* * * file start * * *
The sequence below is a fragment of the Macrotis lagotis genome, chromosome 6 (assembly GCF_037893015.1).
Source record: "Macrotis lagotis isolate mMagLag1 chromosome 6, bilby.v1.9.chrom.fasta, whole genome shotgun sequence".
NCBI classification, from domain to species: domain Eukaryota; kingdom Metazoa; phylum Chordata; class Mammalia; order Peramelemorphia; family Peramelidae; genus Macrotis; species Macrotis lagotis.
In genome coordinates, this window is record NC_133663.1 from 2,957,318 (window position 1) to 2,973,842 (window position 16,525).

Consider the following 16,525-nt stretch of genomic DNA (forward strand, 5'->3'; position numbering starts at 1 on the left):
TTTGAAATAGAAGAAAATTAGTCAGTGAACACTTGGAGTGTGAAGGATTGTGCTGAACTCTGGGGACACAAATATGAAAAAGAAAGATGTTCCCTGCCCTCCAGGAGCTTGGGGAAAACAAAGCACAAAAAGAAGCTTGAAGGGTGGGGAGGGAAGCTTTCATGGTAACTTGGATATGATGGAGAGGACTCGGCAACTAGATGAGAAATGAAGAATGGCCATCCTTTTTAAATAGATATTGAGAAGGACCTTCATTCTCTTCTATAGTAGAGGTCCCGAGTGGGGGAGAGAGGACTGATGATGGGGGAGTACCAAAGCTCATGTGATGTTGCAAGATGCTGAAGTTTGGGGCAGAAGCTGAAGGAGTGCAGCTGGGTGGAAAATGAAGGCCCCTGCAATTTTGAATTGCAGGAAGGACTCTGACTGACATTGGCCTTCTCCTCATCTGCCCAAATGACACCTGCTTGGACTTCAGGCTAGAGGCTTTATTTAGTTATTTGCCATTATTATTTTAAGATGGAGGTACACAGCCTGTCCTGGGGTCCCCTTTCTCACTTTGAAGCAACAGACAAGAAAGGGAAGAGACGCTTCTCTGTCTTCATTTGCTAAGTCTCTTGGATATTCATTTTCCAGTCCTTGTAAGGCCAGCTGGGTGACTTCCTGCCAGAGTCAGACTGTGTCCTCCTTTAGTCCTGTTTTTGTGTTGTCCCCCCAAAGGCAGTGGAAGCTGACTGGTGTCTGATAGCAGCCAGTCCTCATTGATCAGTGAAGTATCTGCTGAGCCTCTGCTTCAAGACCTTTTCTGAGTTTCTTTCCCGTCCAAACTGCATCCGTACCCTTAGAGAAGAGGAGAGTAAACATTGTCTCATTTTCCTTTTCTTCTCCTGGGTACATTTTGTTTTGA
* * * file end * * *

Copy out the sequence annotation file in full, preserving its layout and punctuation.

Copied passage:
The sequence below is a fragment of the Macrotis lagotis genome, chromosome 6 (assembly GCF_037893015.1).
Source record: "Macrotis lagotis isolate mMagLag1 chromosome 6, bilby.v1.9.chrom.fasta, whole genome shotgun sequence".
NCBI classification, from domain to species: domain Eukaryota; kingdom Metazoa; phylum Chordata; class Mammalia; order Peramelemorphia; family Peramelidae; genus Macrotis; species Macrotis lagotis.
In genome coordinates, this window is record NC_133663.1 from 2,957,318 (window position 1) to 2,973,842 (window position 16,525).

Consider the following 16,525-nt stretch of genomic DNA (forward strand, 5'->3'; position numbering starts at 1 on the left):
TTTGAAATAGAAGAAAATTAGTCAGTGAACACTTGGAGTGTGAAGGATTGTGCTGAACTCTGGGGACACAAATATGAAAAAGAAAGATGTTCCCTGCCCTCCAGGAGCTTGGGGAAAACAAAGCACAAAAAGAAGCTTGAAGGGTGGGGAGGGAAGCTTTCATGGTAACTTGGATATGATGGAGAGGACTCGGCAACTAGATGAGAAATGAAGAATGGCCATCCTTTTTAAATAGATATTGAGAAGGACCTTCATTCTCTTCTATAGTAGAGGTCCCGAGTGGGGGAGAGAGGACTGATGATGGGGGAGTACCAAAGCTCATGTGATGTTGCAAGATGCTGAAGTTTGGGGCAGAAGCTGAAGGAGTGCAGCTGGGTGGAAAATGAAGGCCCCTGCAATTTTGAATTGCAGGAAGGACTCTGACTGACATTGGCCTTCTCCTCATCTGCCCAAATGACACCTGCTTGGACTTCAGGCTAGAGGCTTTATTTAGTTATTTGCCATTATTATTTTAAGATGGAGGTACACAGCCTGTCCTGGGGTCCCCTTTCTCACTTTGAAGCAACAGACAAGAAAGGGAAGAGACGCTTCTCTGTCTTCATTTGCTAAGTCTCTTGGATATTCATTTTCCAGTCCTTGTAAGGCCAGCTGGGTGACTTCCTGCCAGAGTCAGACTGTGTCCTCCTTTAGTCCTGTTTTTGTGTTGTCCCCCCAAAGGCAGTGGAAGCTGACTGGTGTCTGATAGCAGCCAGTCCTCATTGATCAGTGAAGTATCTGCTGAGCCTCTGCTTCAAGACCTTTTCTGAGTTTCTTTCCCGTCCAAACTGCATCCGTACCCTTAGAGAAGAGGAGAGTAAACATTGTCTCATTTTCCTTTTCTTCTCCTGGGTACATTTTGTTTTGA